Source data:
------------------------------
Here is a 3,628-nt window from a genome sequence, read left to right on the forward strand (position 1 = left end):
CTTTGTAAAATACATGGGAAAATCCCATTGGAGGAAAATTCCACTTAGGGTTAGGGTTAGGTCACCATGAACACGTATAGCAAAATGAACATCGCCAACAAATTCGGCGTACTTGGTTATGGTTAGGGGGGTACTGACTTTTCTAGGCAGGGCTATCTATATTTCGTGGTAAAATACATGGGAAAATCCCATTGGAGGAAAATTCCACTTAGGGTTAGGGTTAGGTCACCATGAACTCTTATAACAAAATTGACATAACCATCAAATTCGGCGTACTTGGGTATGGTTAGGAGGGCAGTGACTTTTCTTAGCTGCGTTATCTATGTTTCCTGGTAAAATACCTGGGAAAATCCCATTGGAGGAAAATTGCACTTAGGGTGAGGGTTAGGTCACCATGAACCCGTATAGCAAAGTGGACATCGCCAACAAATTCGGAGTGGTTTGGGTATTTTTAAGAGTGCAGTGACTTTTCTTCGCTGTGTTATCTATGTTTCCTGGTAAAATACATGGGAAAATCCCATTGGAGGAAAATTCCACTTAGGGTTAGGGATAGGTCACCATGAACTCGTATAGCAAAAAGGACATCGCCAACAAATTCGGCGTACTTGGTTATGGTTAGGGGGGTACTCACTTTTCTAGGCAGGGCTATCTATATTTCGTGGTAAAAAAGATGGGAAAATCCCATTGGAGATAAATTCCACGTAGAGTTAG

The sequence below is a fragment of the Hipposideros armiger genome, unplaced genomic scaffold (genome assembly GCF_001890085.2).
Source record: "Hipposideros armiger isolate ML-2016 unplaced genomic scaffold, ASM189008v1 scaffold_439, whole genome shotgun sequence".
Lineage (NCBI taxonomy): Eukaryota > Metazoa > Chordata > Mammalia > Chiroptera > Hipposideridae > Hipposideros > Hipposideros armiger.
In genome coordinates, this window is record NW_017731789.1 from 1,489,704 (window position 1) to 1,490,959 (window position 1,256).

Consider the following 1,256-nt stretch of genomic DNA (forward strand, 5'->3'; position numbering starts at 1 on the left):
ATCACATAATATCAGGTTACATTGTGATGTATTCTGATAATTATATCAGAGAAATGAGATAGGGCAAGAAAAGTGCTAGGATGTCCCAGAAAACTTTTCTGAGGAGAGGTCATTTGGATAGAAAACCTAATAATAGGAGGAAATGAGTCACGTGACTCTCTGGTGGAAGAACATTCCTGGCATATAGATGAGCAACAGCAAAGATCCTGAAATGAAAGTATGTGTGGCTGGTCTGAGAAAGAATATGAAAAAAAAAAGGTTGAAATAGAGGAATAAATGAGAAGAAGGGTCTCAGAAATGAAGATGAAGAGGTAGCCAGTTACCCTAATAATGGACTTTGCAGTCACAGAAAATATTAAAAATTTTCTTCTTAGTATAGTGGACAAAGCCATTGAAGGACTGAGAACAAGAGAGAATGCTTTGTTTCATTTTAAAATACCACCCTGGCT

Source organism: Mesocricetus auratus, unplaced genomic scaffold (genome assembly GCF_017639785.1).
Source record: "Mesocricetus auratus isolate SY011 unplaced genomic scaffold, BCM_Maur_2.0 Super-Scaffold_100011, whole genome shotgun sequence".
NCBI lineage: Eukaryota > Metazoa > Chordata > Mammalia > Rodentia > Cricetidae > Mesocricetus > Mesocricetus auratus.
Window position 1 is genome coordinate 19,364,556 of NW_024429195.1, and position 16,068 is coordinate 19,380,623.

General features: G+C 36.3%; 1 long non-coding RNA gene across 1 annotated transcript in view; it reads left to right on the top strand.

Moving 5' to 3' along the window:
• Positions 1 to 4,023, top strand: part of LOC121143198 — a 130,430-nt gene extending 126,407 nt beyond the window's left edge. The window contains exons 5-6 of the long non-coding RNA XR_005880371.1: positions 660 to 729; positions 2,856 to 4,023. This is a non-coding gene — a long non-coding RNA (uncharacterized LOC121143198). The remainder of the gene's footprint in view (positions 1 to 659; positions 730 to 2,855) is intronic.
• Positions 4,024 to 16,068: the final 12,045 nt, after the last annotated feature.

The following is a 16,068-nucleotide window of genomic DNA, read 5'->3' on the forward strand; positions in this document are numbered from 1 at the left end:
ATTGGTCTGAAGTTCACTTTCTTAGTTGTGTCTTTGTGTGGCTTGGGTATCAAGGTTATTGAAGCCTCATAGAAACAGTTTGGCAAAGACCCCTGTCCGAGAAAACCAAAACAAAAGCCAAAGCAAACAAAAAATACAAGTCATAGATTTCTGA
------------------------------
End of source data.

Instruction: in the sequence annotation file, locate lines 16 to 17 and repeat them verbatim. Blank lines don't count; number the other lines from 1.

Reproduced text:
• Positions 4,024 to 16,068: the final 12,045 nt, after the last annotated feature.

The following is a 16,068-nucleotide window of genomic DNA, read 5'->3' on the forward strand; positions in this document are numbered from 1 at the left end: